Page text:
As well, you must consider the stability of the RPG industry specifically...that is, it is not. Do not go into that situation without armor, without written guarantees, and never give control of any of your finances over to a company. If they want to publish your game, then it is their choice to make that gamble, not yours, and if unprofitable, you should not be financially responsible for their failure to judge the market or sell the game.
Consider that the owners of the business in my example thereafter took the money garnered and fled to Mexico, leaving myself (and dozens of others, including the local and state government) with worse than nothing (in all cases, huge debts), I think the case for protecting yourself wisely is pretty strong...and the case for "standard business contracts" pretty weak.
Moral: there are no missed opportunities, no lack of luck, in not signing a bad contract.
Rev. Ravenscrye Grey Daegmorgan
Wild Hunt Studio
Reply #2 on:
February 29, 2004, 07:48:16 PM »
First things first: I very much appreciate you taking the time to read the article and post a reply about it. It's a major issue at this website.
My logic is as follows: instead of avoiding risk, I decided to take all the risk upon myself. When I thought about my choices, I realized that the only thing the company was putting on the line was money ... not their passion, not their vision for the game, not their ability to grope and kill for its commercial success the way I knew I would do.
And I had money of my own.
Hey! Why not do it all? (1) Pay for the printing, hiring layout people and artists as freelancers; (2) finish up the design and fine points of the game with the help of the fan base; (3) get the thing into distribution through the help of consultants rather than joint owners ...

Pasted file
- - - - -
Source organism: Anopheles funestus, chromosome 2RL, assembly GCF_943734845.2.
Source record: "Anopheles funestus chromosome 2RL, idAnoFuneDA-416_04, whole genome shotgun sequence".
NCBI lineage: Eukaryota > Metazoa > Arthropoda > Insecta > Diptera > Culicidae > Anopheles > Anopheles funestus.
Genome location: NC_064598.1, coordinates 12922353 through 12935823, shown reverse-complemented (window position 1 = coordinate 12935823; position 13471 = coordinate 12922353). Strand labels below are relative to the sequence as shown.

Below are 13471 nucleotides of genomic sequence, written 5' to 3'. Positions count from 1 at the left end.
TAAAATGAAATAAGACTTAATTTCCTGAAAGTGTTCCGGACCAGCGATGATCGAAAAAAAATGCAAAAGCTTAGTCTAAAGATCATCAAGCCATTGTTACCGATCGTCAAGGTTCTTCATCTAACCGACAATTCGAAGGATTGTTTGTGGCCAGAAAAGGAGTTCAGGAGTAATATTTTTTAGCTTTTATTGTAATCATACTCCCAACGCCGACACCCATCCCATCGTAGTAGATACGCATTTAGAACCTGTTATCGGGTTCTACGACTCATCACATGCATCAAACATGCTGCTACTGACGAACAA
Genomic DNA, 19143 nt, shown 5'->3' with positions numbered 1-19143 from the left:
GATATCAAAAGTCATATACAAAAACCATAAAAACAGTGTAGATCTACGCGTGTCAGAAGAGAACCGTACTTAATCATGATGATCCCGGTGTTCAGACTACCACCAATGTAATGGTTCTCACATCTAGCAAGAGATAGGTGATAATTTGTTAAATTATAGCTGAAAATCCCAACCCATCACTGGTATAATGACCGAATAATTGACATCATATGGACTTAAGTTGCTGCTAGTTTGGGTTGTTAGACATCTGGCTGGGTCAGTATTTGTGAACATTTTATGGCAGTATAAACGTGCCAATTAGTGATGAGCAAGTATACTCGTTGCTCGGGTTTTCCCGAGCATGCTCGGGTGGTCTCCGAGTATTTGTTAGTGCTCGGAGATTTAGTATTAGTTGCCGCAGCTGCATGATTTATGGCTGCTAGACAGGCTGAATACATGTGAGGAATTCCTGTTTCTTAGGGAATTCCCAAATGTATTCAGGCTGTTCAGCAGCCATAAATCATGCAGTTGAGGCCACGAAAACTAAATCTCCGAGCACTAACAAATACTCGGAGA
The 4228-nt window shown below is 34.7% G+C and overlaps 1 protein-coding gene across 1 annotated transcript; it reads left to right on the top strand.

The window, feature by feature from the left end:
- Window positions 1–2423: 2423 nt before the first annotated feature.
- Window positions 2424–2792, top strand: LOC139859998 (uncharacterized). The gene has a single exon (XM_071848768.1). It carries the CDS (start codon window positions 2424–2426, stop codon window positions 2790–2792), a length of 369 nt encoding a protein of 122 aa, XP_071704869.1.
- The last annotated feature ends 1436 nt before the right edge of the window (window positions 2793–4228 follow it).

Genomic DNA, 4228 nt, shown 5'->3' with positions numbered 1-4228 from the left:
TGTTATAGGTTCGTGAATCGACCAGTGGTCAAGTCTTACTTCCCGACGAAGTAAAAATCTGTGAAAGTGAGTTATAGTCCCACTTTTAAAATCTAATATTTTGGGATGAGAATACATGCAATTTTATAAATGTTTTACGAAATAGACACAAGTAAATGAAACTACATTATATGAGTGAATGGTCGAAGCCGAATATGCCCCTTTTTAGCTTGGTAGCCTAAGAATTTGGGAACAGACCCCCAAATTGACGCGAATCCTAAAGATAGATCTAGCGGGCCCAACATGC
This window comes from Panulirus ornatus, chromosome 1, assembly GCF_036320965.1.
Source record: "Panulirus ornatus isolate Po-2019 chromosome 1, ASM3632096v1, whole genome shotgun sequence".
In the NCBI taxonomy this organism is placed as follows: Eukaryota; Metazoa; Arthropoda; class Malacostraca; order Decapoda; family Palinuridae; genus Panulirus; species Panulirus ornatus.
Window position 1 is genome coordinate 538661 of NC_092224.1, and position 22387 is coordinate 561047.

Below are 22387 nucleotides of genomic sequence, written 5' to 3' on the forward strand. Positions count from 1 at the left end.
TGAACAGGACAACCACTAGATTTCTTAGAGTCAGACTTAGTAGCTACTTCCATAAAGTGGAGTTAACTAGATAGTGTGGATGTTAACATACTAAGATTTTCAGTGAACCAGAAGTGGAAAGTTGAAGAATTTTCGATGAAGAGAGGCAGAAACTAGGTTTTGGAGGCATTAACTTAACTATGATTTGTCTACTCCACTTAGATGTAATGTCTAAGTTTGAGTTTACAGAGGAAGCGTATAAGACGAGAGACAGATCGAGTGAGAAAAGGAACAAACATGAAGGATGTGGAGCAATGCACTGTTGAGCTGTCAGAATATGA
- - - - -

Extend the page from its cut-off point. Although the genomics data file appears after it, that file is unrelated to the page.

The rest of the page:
the risk and
the profits to me. I picked it up, I turned it upside down, I shook it a few times, and some information-gathering I did gave me some very useful answers about the stuff I couldn't do alone. Couldn't find a downside, and today, I still haven't found one.
It is simply a favorable contract to the Publisher representing the difference in
between you and the Publisher, much like many other relationships in various business sectors.
I couldn't agree more. You are absolutely right. What matters, in this case, is that the power you speak of was only present in terms of
... and money wasn't something I needed from them. So they could offer me nothing I didn't already have. I went, blink-blink. Sort of a Bill-and-Ted moment: Dude! Publish it myself! Why, that would be most excellent!
As I say, it's been a matter of commercial success and ecstatic satisfaction ever since.
Reply #3 on:
March 01, 2004, 07:17:54 AM »
In the case that you then went and self published you did do very well, and indeed took 100% of the risk and got much more control too. You made a deal with the only person you can really trust in business, yourself :) It's great the risk paid off, hopefully equivalent profit came with it too!
' makes some good points too. First time recording artists are often stuck in the position of
having to sign
lopsided contracts at least until they get some recognition and therefore negotiating power. Thus the desire to sign new artists up to cheap exclusive multiple album deals etc. The article reminded me very much of that situation.
Reply #4 on:
March 01, 2004, 07:47:33 AM »
First time recording artists are often stuck in the position of having to sign lopsided contracts at least until they get some recognition and therefore negotiating power. Thus the desire to sign new artists up to cheap exclusive multiple album deals etc. The article reminded me very much of that situation.
It's exactly like that. Advances in printing technology, PDF publishing, and internet based ordering and distribution have eliminated the NEED to use a major publisher to bring product to market. In days past where self publishing meant ziplock bags and mimeographed pages it was just not possible (without huge personal expense) to put out professional level product as an individual. You HAD to sign up with a publisher at whatever terms the publisher wanted or the product just didn't get published.